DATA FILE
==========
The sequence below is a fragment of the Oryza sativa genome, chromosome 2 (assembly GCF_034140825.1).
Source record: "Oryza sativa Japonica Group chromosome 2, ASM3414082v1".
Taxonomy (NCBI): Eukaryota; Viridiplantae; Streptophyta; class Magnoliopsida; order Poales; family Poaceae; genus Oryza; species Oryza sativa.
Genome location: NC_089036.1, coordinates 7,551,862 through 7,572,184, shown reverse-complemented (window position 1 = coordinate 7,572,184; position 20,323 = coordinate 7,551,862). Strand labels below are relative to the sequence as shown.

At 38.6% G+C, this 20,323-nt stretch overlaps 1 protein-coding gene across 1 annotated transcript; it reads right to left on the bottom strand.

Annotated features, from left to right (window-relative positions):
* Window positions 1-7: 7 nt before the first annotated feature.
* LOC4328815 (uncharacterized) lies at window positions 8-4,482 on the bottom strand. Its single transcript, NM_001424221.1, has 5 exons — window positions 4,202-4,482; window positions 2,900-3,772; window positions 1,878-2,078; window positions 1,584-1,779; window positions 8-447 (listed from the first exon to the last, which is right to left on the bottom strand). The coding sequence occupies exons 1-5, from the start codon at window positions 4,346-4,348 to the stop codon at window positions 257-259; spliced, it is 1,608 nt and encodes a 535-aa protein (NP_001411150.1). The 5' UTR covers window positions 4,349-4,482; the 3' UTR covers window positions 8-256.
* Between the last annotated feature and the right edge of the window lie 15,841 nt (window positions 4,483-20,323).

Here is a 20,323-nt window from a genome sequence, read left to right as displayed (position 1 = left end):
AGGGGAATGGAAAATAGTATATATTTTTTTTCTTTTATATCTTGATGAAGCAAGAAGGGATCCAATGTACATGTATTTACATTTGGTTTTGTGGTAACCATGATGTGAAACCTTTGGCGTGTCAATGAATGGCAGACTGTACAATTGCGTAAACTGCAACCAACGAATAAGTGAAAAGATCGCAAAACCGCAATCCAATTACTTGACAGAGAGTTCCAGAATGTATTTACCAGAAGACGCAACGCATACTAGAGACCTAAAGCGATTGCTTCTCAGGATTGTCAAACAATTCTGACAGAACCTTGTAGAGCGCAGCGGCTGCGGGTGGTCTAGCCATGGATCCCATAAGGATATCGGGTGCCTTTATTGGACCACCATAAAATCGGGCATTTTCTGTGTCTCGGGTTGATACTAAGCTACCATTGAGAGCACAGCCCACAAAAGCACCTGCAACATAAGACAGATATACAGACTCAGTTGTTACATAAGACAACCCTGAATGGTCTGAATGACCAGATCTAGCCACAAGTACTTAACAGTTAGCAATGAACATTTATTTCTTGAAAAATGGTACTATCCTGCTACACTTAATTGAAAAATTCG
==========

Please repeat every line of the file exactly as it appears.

The sequence below is a fragment of the Oryza sativa genome, chromosome 2 (assembly GCF_034140825.1).
Source record: "Oryza sativa Japonica Group chromosome 2, ASM3414082v1".
Taxonomy (NCBI): Eukaryota; Viridiplantae; Streptophyta; class Magnoliopsida; order Poales; family Poaceae; genus Oryza; species Oryza sativa.
Genome location: NC_089036.1, coordinates 7,551,862 through 7,572,184, shown reverse-complemented (window position 1 = coordinate 7,572,184; position 20,323 = coordinate 7,551,862). Strand labels below are relative to the sequence as shown.

At 38.6% G+C, this 20,323-nt stretch overlaps 1 protein-coding gene across 1 annotated transcript; it reads right to left on the bottom strand.

Annotated features, from left to right (window-relative positions):
* Window positions 1-7: 7 nt before the first annotated feature.
* LOC4328815 (uncharacterized) lies at window positions 8-4,482 on the bottom strand. Its single transcript, NM_001424221.1, has 5 exons — window positions 4,202-4,482; window positions 2,900-3,772; window positions 1,878-2,078; window positions 1,584-1,779; window positions 8-447 (listed from the first exon to the last, which is right to left on the bottom strand). The coding sequence occupies exons 1-5, from the start codon at window positions 4,346-4,348 to the stop codon at window positions 257-259; spliced, it is 1,608 nt and encodes a 535-aa protein (NP_001411150.1). The 5' UTR covers window positions 4,349-4,482; the 3' UTR covers window positions 8-256.
* Between the last annotated feature and the right edge of the window lie 15,841 nt (window positions 4,483-20,323).

Here is a 20,323-nt window from a genome sequence, read left to right as displayed (position 1 = left end):
AGGGGAATGGAAAATAGTATATATTTTTTTTCTTTTATATCTTGATGAAGCAAGAAGGGATCCAATGTACATGTATTTACATTTGGTTTTGTGGTAACCATGATGTGAAACCTTTGGCGTGTCAATGAATGGCAGACTGTACAATTGCGTAAACTGCAACCAACGAATAAGTGAAAAGATCGCAAAACCGCAATCCAATTACTTGACAGAGAGTTCCAGAATGTATTTACCAGAAGACGCAACGCATACTAGAGACCTAAAGCGATTGCTTCTCAGGATTGTCAAACAATTCTGACAGAACCTTGTAGAGCGCAGCGGCTGCGGGTGGTCTAGCCATGGATCCCATAAGGATATCGGGTGCCTTTATTGGACCACCATAAAATCGGGCATTTTCTGTGTCTCGGGTTGATACTAAGCTACCATTGAGAGCACAGCCCACAAAAGCACCTGCAACATAAGACAGATATACAGACTCAGTTGTTACATAAGACAACCCTGAATGGTCTGAATGACCAGATCTAGCCACAAGTACTTAACAGTTAGCAATGAACATTTATTTCTTGAAAAATGGTACTATCCTGCTACACTTAATTGAAAAATTCG